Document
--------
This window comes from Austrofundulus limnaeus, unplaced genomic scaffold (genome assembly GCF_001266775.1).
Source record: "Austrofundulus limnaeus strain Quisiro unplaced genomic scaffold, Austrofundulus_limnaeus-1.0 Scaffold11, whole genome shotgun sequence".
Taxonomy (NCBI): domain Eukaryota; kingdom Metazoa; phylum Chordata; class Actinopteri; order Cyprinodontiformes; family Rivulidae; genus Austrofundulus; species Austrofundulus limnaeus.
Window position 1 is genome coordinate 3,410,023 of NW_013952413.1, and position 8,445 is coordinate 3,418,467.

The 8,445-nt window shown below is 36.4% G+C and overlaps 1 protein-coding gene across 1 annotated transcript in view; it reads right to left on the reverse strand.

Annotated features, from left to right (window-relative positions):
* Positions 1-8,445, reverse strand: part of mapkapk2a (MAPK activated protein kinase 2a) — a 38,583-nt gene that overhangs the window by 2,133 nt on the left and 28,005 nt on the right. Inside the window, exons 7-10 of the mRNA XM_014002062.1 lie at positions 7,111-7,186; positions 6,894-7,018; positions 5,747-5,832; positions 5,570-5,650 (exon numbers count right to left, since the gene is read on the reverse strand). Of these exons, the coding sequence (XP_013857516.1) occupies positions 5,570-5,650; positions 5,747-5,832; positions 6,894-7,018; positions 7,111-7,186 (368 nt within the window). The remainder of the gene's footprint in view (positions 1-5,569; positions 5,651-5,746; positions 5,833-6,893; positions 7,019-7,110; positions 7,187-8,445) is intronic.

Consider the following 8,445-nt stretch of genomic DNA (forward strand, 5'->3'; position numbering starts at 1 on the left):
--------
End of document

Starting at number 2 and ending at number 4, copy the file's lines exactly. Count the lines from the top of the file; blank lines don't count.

Source record: "Austrofundulus limnaeus strain Quisiro unplaced genomic scaffold, Austrofundulus_limnaeus-1.0 Scaffold11, whole genome shotgun sequence".
Taxonomy (NCBI): domain Eukaryota; kingdom Metazoa; phylum Chordata; class Actinopteri; order Cyprinodontiformes; family Rivulidae; genus Austrofundulus; species Austrofundulus limnaeus.
Window position 1 is genome coordinate 3,410,023 of NW_013952413.1, and position 8,445 is coordinate 3,418,467.